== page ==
Smart things Isobel Campbell has done:
1) Leaving Belle & Sebastian (sorry, sniveling indie kids, they are by far the most overrated band in all of indiedom)
2) Teaming up with Mark Lanegan on 2006’s Ballad of the Broken Seas.
Ballad of the Broken Seas was one of the most underrated albums of 2006 and its follow-up, Sunday at Devil Dirt may be one of this year’s most criminally ignored albums. That may be due in large part to its dogged old-schoolitude: these songs sound old, really old, like as old as Tom Waits wanted to be when he was in his 20’s. There’s not much uptempo pep to go ’round on this album (Broken Seas at least had “(Do You Wanna) Come Walk With Me”, a kickass, shuffling acoustic number); where Campbell and Lanegan’s last outing lilted over hill and dale on its way to grandma’s house, Sunday at Devil Dirt smolders, sulks, seduces, and broods. So it’s not the sort of thing that’s going to be a hit at the clubs and none of your local radio stations are going to know what to do with it (unless your local radio station is The Current, which, thanks to the internet, it had damn well better be). It doesn’t have any soundtrack-ready songs on it, so it won’t get the one-year-later introduction that M.I.A.’s Kala did because of “Paper Planes.” And that’s just as well, really. These Campbell/Lanegan albums are custom-built for curmudgeons like me who are predisposed to liking stuff like this (I’ll give Mark Lanegan a listen anytime; even when he’s in The Gutter Twins).Point is, this may be the only place you hear about this album this year, so listen up.
Due mostly to the awesome combination of Campbell’s whispery, soft voice and Mark Lanegan’s wounded growl, the overall feel of Sunday at Devil Dirt is that of a beautiful woman out of an old western who gets you up to her room, talks you out of your clothes and gives you one passionate kiss before holding a knife to your throat and demanding your money. What, this hasn’t happened to anyone else? Put it this way: if Deadwood were still on TV, Mark Lanegan and Isobel Campbell could very well be the house entertainment at the bar.
This album is a fitting enough follow-up to Ballad of the Broken Seas, meaning that if you couldn’t really get into that album, you probably won’t find much to love on Sunday at Devil Dirt. If you loved Broken Seas, you’ll probably love Devil Dirt. If you didn’t even listen to Ballad of the Broken Seas, go do so right now. I’ll wait while you listen.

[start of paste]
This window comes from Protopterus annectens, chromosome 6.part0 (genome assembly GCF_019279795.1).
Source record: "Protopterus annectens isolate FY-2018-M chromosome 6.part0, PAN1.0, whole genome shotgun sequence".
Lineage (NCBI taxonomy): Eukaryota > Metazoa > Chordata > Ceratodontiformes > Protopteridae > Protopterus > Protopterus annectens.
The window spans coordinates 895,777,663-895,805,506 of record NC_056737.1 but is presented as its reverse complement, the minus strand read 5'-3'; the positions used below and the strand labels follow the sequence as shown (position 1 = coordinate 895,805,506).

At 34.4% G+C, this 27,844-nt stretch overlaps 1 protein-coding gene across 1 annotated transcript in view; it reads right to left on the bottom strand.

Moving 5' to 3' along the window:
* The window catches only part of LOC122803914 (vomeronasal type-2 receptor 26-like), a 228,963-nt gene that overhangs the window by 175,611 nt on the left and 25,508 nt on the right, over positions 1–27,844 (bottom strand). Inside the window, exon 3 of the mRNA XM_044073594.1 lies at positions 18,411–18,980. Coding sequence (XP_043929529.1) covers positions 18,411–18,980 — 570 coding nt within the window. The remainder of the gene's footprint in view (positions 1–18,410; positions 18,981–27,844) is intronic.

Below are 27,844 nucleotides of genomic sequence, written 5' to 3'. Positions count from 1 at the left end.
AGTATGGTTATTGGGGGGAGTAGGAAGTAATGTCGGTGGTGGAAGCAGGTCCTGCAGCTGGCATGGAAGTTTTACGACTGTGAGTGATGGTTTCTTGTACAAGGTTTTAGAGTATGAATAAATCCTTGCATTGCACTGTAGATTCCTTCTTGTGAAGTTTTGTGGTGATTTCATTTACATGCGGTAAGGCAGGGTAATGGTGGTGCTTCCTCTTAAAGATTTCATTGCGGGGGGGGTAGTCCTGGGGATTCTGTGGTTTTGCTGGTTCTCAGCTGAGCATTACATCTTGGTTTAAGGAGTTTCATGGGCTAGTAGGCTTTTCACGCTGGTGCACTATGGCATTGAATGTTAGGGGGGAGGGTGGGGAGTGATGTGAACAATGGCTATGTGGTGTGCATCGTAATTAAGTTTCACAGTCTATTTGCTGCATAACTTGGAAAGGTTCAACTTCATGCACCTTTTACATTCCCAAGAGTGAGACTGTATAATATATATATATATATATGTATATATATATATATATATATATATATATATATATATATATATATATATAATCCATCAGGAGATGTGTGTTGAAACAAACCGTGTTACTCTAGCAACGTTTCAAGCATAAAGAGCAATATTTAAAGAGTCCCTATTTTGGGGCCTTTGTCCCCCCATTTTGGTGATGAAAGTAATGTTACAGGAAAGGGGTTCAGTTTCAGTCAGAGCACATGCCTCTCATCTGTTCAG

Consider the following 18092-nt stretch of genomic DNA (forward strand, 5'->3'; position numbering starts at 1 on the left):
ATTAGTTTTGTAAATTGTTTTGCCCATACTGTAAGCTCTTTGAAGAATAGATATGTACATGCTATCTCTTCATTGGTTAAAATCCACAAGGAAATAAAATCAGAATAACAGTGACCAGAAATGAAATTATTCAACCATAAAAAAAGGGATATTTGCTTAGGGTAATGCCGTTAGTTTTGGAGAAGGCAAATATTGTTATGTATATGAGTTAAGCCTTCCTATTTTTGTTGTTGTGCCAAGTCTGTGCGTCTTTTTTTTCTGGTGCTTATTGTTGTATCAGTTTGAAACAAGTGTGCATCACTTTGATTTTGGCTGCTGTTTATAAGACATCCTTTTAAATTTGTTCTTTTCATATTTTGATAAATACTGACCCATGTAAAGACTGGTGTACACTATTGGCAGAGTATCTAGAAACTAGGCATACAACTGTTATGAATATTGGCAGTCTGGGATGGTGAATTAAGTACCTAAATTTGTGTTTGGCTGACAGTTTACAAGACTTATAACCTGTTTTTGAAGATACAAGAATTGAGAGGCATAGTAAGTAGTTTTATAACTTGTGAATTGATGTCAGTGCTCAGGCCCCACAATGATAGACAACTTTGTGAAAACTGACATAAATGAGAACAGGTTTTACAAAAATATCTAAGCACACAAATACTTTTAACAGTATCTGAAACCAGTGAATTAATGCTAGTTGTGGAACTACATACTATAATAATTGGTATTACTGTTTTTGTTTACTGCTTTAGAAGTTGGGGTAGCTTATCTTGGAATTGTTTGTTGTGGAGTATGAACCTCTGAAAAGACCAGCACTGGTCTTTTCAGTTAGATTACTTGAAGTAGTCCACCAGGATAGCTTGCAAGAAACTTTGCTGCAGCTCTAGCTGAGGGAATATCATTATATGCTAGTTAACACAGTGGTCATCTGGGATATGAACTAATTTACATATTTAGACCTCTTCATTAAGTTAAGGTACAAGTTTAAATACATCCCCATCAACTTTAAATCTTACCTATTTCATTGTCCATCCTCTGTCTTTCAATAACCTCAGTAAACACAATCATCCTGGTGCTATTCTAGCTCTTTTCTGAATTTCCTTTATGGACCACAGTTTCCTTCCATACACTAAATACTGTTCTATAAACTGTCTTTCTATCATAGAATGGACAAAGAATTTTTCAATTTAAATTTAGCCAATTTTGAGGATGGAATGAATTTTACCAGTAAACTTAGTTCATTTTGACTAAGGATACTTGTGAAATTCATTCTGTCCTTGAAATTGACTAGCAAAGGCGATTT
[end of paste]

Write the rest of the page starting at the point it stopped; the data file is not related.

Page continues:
Now, another dozen songs by this dynamic duo might strike you as a good idea, yeah? Like its predecessor, Sunday at Devil Dirt is wonderfully old-timey, packed full of songs about wandering the world, finding and losing love, finding and losing God, and of course, plenty of references to the sea, trains, and sad sad lovers. This go round even features the explicitly haunting “The Raven,” which should be released as the Edgar Allan Poetic B-Side to The Decemberists’ “Crane Wife” trilogy. Same story, darker bird, possible beastiality. Good times. The lost, unlucky-in-love characters of Ballad of the Broken Seas are more lost and even less lucky in love this time around and, lacking their former innocence, they’re looking for good times in some dark fucking places. Check out “Shotgun Blues,” if you don’t believe me. You’re greeted by a sauntering acoustic slide guitar and then Campbell slyly whispers, “Ooh, Daddy/ lay on my bed.” You’d better do what she says.
Sunday at Devil Dirt is the kind of album that you have to be in the right mood for. It’s a rainy day record. If you live in an area that’s cold and rainy this time of year, put this album on the loudest system you’ve got and crank it up. I’ve had this album since May (when it came out) and have had a hard time getting into it because I live in Los Angeles where it never rains and was 90 degrees today. You know, in fucking November. Sunday at Devil Dirt is the kind of album that should warm you up on cold winter days and put some impure thoughts in your head. Now I’m not saying that I’m lacking for impure thoughts here, but the sunshine just doesn’t fit with this album. I’ve had to work hard to get into Sunday at Devil Dirt, but now I don’t want to get back out of it. Campbell and Lanegan are a fantastic team and Sunday at Devil Dirt is a whispering beauty of an album.
I began this review with a list of smart things Isobel Campbell has done and I will end it with a list of people Mark Lanegan should always make albums with:
1) Isobel Campbell
2) Will Oldham (do this next, please, Mr. Lanegan. Those of you who bought the Soulsavers album last year understand where I’m coming from on this)
3) Tom Waits (because, I mean… Jesus, that would be awesome.)